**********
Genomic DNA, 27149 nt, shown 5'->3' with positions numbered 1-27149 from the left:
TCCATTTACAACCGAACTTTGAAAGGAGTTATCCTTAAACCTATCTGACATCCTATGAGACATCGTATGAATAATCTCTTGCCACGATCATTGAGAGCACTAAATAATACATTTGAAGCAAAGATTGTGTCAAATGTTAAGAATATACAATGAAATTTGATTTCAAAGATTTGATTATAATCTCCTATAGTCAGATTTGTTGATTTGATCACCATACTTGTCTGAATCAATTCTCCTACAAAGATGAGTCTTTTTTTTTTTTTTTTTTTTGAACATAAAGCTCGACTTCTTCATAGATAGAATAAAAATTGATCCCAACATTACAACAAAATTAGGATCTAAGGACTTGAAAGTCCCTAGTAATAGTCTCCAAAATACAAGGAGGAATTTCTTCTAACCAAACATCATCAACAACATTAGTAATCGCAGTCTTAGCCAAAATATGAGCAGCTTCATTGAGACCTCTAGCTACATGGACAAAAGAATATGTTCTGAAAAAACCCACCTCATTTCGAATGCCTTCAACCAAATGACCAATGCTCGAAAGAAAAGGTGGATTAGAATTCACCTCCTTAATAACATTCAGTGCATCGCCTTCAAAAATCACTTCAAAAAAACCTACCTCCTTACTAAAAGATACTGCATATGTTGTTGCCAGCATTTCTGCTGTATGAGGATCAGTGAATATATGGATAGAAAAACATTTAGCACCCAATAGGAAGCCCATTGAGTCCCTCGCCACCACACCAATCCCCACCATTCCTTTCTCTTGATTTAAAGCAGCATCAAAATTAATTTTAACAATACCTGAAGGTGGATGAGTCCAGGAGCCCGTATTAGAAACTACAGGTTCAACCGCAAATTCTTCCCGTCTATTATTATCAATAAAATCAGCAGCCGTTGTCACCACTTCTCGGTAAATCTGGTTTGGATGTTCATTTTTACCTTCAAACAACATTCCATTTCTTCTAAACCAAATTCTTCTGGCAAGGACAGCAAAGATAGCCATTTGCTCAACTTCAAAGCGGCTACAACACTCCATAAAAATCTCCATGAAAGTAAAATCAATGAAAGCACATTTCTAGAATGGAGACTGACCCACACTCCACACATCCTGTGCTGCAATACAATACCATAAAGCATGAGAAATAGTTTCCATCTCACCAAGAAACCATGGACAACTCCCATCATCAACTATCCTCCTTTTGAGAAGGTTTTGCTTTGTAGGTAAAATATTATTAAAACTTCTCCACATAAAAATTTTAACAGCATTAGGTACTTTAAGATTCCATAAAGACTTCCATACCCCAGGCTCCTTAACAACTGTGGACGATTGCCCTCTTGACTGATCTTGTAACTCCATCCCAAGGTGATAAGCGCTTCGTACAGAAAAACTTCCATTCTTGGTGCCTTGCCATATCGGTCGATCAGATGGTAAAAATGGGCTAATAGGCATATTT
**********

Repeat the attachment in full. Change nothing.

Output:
Genomic DNA, 27149 nt, shown 5'->3' with positions numbered 1-27149 from the left:
TCCATTTACAACCGAACTTTGAAAGGAGTTATCCTTAAACCTATCTGACATCCTATGAGACATCGTATGAATAATCTCTTGCCACGATCATTGAGAGCACTAAATAATACATTTGAAGCAAAGATTGTGTCAAATGTTAAGAATATACAATGAAATTTGATTTCAAAGATTTGATTATAATCTCCTATAGTCAGATTTGTTGATTTGATCACCATACTTGTCTGAATCAATTCTCCTACAAAGATGAGTCTTTTTTTTTTTTTTTTTTTTGAACATAAAGCTCGACTTCTTCATAGATAGAATAAAAATTGATCCCAACATTACAACAAAATTAGGATCTAAGGACTTGAAAGTCCCTAGTAATAGTCTCCAAAATACAAGGAGGAATTTCTTCTAACCAAACATCATCAACAACATTAGTAATCGCAGTCTTAGCCAAAATATGAGCAGCTTCATTGAGACCTCTAGCTACATGGACAAAAGAATATGTTCTGAAAAAACCCACCTCATTTCGAATGCCTTCAACCAAATGACCAATGCTCGAAAGAAAAGGTGGATTAGAATTCACCTCCTTAATAACATTCAGTGCATCGCCTTCAAAAATCACTTCAAAAAAACCTACCTCCTTACTAAAAGATACTGCATATGTTGTTGCCAGCATTTCTGCTGTATGAGGATCAGTGAATATATGGATAGAAAAACATTTAGCACCCAATAGGAAGCCCATTGAGTCCCTCGCCACCACACCAATCCCCACCATTCCTTTCTCTTGATTTAAAGCAGCATCAAAATTAATTTTAACAATACCTGAAGGTGGATGAGTCCAGGAGCCCGTATTAGAAACTACAGGTTCAACCGCAAATTCTTCCCGTCTATTATTATCAATAAAATCAGCAGCCGTTGTCACCACTTCTCGGTAAATCTGGTTTGGATGTTCATTTTTACCTTCAAACAACATTCCATTTCTTCTAAACCAAATTCTTCTGGCAAGGACAGCAAAGATAGCCATTTGCTCAACTTCAAAGCGGCTACAACACTCCATAAAAATCTCCATGAAAGTAAAATCAATGAAAGCACATTTCTAGAATGGAGACTGACCCACACTCCACACATCCTGTGCTGCAATACAATACCATAAAGCATGAGAAATAGTTTCCATCTCACCAAGAAACCATGGACAACTCCCATCATCAACTATCCTCCTTTTGAGAAGGTTTTGCTTTGTAGGTAAAATATTATTAAAACTTCTCCACATAAAAATTTTAACAGCATTAGGTACTTTAAGATTCCATAAAGACTTCCATACCCCAGGCTCCTTAACAACTGTGGACGATTGCCCTCTTGACTGATCTTGTAACTCCATCCCAAGGTGATAAGCGCTTCGTACAGAAAAACTTCCATTCTTGGTGCCTTGCCATATCGGTCGATCAGATGGTAAAAATGGGCTAATAGGCATATTT